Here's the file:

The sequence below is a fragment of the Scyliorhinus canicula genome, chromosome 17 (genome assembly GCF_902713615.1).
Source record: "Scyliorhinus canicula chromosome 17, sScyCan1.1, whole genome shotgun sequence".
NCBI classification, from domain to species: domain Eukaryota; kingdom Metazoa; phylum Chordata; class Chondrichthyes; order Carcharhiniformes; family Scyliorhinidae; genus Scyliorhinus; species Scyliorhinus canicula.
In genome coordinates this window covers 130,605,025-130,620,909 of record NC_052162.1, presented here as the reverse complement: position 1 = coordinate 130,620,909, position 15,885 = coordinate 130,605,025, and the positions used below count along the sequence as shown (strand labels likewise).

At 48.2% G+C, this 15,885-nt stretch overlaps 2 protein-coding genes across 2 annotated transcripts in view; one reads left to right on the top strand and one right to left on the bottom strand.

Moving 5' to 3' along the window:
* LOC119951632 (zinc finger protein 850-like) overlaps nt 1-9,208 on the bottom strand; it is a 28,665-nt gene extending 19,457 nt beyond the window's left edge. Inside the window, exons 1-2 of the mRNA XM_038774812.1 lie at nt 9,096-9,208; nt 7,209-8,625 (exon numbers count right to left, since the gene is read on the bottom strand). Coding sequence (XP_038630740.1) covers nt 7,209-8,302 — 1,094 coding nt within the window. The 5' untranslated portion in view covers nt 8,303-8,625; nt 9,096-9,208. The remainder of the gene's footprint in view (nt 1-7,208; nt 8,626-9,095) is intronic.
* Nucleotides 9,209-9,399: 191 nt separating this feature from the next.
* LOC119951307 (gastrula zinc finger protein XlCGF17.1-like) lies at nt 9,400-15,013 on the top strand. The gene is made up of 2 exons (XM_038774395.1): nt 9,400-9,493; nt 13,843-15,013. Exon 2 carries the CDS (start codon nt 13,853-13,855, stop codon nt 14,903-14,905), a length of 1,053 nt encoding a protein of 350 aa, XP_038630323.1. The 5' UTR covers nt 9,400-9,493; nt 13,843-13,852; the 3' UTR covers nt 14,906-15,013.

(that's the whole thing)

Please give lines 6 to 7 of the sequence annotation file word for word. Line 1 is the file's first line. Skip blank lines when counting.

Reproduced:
Moving 5' to 3' along the window:
* LOC119951632 (zinc finger protein 850-like) overlaps nt 1-9,208 on the bottom strand; it is a 28,665-nt gene extending 19,457 nt beyond the window's left edge. Inside the window, exons 1-2 of the mRNA XM_038774812.1 lie at nt 9,096-9,208; nt 7,209-8,625 (exon numbers count right to left, since the gene is read on the bottom strand). Coding sequence (XP_038630740.1) covers nt 7,209-8,302 — 1,094 coding nt within the window. The 5' untranslated portion in view covers nt 8,303-8,625; nt 9,096-9,208. The remainder of the gene's footprint in view (nt 1-7,208; nt 8,626-9,095) is intronic.